LED lamps by Orban’s son-in-law: This is how EU funds were stolen in the town of Vác
News broke in January that the European Anti-Fraud Office (OLAF) had finished a two-year investigation into EU-funded street light modernization programs in Hungary. OLAF found that there were serious irregularities and possible conflicts of interest concerning 35 such contracts. The contracts in question were all won by Elios Zrt., a company formerly co-owned and led by prime minister Viktor Orban’s son-in-law, István Tiborcz. They were signed between 2011 and 2015 and are worth a total of €40 million.
It was revealed in January 2018 that OLAF sent detailed letters to all 28 Hungarian municipalities that had contracted with Elios to modernize their lights using EU funds. In February 2018 Atlatszo.hu filed freedom of information requests with all municipalities requesting copies of the letters sent by OLAF.
Eight towns complied with our request and we presented their stories in a series of articles. Nine towns did not get back to us, including Vác. We did not press them further but locals did. László Ferjancsics of the Local Patriots for Vác (Vácért Lokálpatrióta Egyesület) filed a freedom of information request and he sued when his request was denied.
The court ruled that the municipality had to share the OLAF document with him and he shared it with Atlatszo.
The document makes it clear how the public tender for the modernization oof streetlights in Vác was rigged. Here are the main points:
1. Criteria changed at the last minute
The tender was announced on December 12, 2010, and the first day to file for applications was February 11, 2013. This was a Monday, and on the Friday before (8 February, 2013) the government agency responsible for distributing EU funds decided to change the criteria.
According to the new criteria, applicants were allowed to estimate that the new LED lamps would operate for 100,000 hours instead of 50,000 hours.
2. Three offers, written by the same person
Applicants for the EU funds had to estimate how much the project would cost and they had to present three offers.
Vác used offers from three companies: SMHV Kft. (previously called Simó Kft.), KVIKSZ Kft., and Polar-Studió Kft.
All three offers were written by the same person, and, curiously, the two weaker offers were exactly 5 and 7 percent more expensive than the best offer. This number refers not only to the final totals but all of the details, for example the individual lamps and types were 5 and 7 percent more expensive, respectively.
3. Inconsistencies regarding the life cycle of the LED lamps
Companies provided an estimate of 100,000 hours for the life cycle of the lamps even though they were unable to provide any expert opinions or documentation proving such functionality.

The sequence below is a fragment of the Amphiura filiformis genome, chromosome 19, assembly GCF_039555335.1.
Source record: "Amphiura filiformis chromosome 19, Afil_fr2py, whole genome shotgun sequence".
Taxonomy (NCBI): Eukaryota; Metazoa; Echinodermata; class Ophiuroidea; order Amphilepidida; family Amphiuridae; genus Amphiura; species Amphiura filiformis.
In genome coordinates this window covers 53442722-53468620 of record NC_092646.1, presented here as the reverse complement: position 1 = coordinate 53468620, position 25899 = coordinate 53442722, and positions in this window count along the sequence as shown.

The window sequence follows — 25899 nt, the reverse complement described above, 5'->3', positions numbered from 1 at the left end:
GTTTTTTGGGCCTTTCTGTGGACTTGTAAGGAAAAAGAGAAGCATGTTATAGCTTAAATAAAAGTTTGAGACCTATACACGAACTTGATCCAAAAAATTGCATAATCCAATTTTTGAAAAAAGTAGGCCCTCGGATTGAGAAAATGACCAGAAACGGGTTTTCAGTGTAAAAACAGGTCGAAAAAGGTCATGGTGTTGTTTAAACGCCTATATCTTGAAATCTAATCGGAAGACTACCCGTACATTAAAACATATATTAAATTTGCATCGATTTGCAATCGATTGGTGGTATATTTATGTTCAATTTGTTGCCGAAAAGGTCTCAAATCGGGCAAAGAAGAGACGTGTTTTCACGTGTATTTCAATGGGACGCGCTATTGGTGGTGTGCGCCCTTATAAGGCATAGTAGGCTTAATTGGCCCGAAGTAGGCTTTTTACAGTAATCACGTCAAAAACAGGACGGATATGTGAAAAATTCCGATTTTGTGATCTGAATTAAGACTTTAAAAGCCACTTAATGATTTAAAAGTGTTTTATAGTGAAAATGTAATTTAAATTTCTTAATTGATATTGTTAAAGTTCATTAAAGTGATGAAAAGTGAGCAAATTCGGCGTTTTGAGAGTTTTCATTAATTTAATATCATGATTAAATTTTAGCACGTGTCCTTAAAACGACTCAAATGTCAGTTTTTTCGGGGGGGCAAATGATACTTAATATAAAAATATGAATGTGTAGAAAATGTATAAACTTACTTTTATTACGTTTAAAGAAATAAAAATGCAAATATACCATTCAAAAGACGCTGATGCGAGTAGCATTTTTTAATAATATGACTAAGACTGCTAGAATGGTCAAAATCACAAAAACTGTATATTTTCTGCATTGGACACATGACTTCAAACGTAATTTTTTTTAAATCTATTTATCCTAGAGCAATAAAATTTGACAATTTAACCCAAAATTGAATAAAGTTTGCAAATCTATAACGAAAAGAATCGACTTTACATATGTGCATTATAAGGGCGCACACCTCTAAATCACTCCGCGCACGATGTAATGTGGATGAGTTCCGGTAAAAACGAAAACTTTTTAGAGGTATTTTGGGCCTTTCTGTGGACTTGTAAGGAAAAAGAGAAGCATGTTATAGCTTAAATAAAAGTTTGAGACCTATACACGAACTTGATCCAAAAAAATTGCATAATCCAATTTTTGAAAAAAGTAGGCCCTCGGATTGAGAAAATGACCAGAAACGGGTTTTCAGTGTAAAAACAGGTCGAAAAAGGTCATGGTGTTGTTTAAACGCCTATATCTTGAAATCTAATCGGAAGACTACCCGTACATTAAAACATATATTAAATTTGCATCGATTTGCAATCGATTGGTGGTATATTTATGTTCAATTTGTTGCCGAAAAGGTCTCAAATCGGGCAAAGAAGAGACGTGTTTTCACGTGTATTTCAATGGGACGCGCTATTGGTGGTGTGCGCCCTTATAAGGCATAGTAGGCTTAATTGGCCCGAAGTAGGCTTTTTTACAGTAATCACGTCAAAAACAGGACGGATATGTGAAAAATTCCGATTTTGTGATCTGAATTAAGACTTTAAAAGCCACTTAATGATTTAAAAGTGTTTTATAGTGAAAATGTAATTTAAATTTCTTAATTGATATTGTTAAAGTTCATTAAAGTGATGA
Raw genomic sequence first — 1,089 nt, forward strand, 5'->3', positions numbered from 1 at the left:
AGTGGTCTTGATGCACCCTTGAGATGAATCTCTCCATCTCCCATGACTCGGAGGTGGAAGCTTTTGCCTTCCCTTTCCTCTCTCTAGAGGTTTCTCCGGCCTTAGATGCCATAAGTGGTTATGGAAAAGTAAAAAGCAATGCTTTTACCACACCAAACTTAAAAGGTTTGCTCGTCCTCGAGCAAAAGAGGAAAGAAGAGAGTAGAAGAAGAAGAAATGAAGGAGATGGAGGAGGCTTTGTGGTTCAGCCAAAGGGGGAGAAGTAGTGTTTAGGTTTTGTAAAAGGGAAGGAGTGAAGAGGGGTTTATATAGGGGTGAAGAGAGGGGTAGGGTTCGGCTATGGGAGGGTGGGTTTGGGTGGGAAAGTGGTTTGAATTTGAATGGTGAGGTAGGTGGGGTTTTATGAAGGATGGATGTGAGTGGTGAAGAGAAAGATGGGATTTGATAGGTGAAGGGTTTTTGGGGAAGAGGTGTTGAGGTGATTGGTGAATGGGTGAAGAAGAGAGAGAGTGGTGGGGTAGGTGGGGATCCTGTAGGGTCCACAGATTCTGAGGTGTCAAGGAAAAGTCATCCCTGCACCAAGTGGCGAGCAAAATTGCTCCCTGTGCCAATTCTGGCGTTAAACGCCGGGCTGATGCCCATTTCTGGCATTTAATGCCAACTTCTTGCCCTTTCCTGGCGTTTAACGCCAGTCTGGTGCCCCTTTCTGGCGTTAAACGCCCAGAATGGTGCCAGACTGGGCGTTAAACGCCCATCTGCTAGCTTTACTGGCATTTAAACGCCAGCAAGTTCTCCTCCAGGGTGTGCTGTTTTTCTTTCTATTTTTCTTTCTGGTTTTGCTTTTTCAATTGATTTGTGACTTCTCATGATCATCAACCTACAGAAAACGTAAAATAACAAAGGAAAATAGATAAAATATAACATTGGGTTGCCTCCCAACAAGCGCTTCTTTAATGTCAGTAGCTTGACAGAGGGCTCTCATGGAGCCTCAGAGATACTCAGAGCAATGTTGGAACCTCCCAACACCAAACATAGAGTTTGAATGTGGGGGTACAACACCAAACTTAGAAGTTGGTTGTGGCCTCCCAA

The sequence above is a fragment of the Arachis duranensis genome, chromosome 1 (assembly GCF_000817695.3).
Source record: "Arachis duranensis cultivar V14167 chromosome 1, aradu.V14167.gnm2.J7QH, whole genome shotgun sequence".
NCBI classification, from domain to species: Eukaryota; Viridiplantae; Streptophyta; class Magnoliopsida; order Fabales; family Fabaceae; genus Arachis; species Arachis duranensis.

According to provider Tungsram-Shréder’s preliminary technical documentation, the guaranteed life cycle of the lamps was 60,000-80,000 hours.
However, by estimating that the lamps would be able to operate for 100,000 hours, the modernization project of Vác became eligible for EU funding.
4. Personal connections
The accuracy of the cost-benefit analysis was verified by INS Kft. This was the same company that carried out the end-of-the-project audit as well.
The offer for the end-of-the-project audit by INS Kft was written by Ivette Mancz, the director for public lighting for Elios, the winner of the tender. The other author was András Puskás, the CEO of Sistrade Kft, a company owned by Endre Hamar, a friend of István Tiborcz.
Ivette Mancz also co-authored the application on behalf of the town of Vác for the EU funds.
The tender itself was prepared by a company called Tender Network Zrt. This company was advising both the town of Hódmezővásárhely and Elios itself during Elios’s first public light reconstruction project.
5. Elios was the sole bidder
Vác applied for EU funding for its LED lamp project on February 12th, 2013. The decision was made in October that the town would receive 421,9 million Hungarian forints of EU funds for the project. This was 85 percent of the budget; Vác was putting in 15%, a sum of 87.6 million forints.
In October 2014 the public tender for the project was announced and Elios was the only bidder. It proposed to complete the project for 421.1 million Hungarian forints. The contract was signed in February 2015.
At the time István Tiborcz, PM Orban’s son-in-law, was a co-owner of Elios.
According to an announcement by the ministry of the interior Sándor Pintér in July, Hungarian authorities are still investigating the Elios case.
Written by Katalin Erdélyi
English version by Anita Kőműves, editing by Clare Humphreys
You can read the original, Hungarian language story here.
Cover photo: Mayor of Vác, Attila Fördős signs the contract with Elios CEO Gábor Sájer in February 2015. Photo credit: Vácért Lokálpatrióta Egyesület